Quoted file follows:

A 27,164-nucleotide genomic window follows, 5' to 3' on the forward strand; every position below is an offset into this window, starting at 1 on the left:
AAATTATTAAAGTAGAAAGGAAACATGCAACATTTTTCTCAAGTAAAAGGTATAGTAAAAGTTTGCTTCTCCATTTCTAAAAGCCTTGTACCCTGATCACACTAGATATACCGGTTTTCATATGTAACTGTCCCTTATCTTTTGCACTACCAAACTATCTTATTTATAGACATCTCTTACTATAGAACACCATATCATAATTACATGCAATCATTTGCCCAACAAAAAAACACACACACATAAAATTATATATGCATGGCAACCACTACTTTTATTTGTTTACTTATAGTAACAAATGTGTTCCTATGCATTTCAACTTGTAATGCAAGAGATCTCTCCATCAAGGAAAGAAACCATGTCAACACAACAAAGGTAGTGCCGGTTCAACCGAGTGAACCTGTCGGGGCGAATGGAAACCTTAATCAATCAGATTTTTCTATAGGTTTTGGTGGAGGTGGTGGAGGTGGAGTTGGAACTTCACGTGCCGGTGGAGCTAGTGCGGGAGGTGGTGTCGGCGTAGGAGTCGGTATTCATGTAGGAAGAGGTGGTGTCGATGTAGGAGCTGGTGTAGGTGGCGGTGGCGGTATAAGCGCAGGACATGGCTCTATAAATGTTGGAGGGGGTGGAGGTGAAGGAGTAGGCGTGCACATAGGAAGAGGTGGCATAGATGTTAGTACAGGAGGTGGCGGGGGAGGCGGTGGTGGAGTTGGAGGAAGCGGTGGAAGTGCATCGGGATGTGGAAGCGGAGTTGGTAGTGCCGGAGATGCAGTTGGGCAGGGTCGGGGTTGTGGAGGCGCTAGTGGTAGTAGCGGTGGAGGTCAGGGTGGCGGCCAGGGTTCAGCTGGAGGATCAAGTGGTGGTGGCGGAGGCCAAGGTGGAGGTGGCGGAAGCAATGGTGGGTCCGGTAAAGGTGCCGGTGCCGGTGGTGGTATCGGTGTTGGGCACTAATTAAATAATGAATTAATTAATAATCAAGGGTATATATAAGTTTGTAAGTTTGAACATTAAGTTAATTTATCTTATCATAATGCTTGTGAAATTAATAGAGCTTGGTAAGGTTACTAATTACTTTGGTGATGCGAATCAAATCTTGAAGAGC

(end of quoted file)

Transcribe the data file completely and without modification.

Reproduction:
A 27,164-nucleotide genomic window follows, 5' to 3' on the forward strand; every position below is an offset into this window, starting at 1 on the left:
AAATTATTAAAGTAGAAAGGAAACATGCAACATTTTTCTCAAGTAAAAGGTATAGTAAAAGTTTGCTTCTCCATTTCTAAAAGCCTTGTACCCTGATCACACTAGATATACCGGTTTTCATATGTAACTGTCCCTTATCTTTTGCACTACCAAACTATCTTATTTATAGACATCTCTTACTATAGAACACCATATCATAATTACATGCAATCATTTGCCCAACAAAAAAACACACACACATAAAATTATATATGCATGGCAACCACTACTTTTATTTGTTTACTTATAGTAACAAATGTGTTCCTATGCATTTCAACTTGTAATGCAAGAGATCTCTCCATCAAGGAAAGAAACCATGTCAACACAACAAAGGTAGTGCCGGTTCAACCGAGTGAACCTGTCGGGGCGAATGGAAACCTTAATCAATCAGATTTTTCTATAGGTTTTGGTGGAGGTGGTGGAGGTGGAGTTGGAACTTCACGTGCCGGTGGAGCTAGTGCGGGAGGTGGTGTCGGCGTAGGAGTCGGTATTCATGTAGGAAGAGGTGGTGTCGATGTAGGAGCTGGTGTAGGTGGCGGTGGCGGTATAAGCGCAGGACATGGCTCTATAAATGTTGGAGGGGGTGGAGGTGAAGGAGTAGGCGTGCACATAGGAAGAGGTGGCATAGATGTTAGTACAGGAGGTGGCGGGGGAGGCGGTGGTGGAGTTGGAGGAAGCGGTGGAAGTGCATCGGGATGTGGAAGCGGAGTTGGTAGTGCCGGAGATGCAGTTGGGCAGGGTCGGGGTTGTGGAGGCGCTAGTGGTAGTAGCGGTGGAGGTCAGGGTGGCGGCCAGGGTTCAGCTGGAGGATCAAGTGGTGGTGGCGGAGGCCAAGGTGGAGGTGGCGGAAGCAATGGTGGGTCCGGTAAAGGTGCCGGTGCCGGTGGTGGTATCGGTGTTGGGCACTAATTAAATAATGAATTAATTAATAATCAAGGGTATATATAAGTTTGTAAGTTTGAACATTAAGTTAATTTATCTTATCATAATGCTTGTGAAATTAATAGAGCTTGGTAAGGTTACTAATTACTTTGGTGATGCGAATCAAATCTTGAAGAGC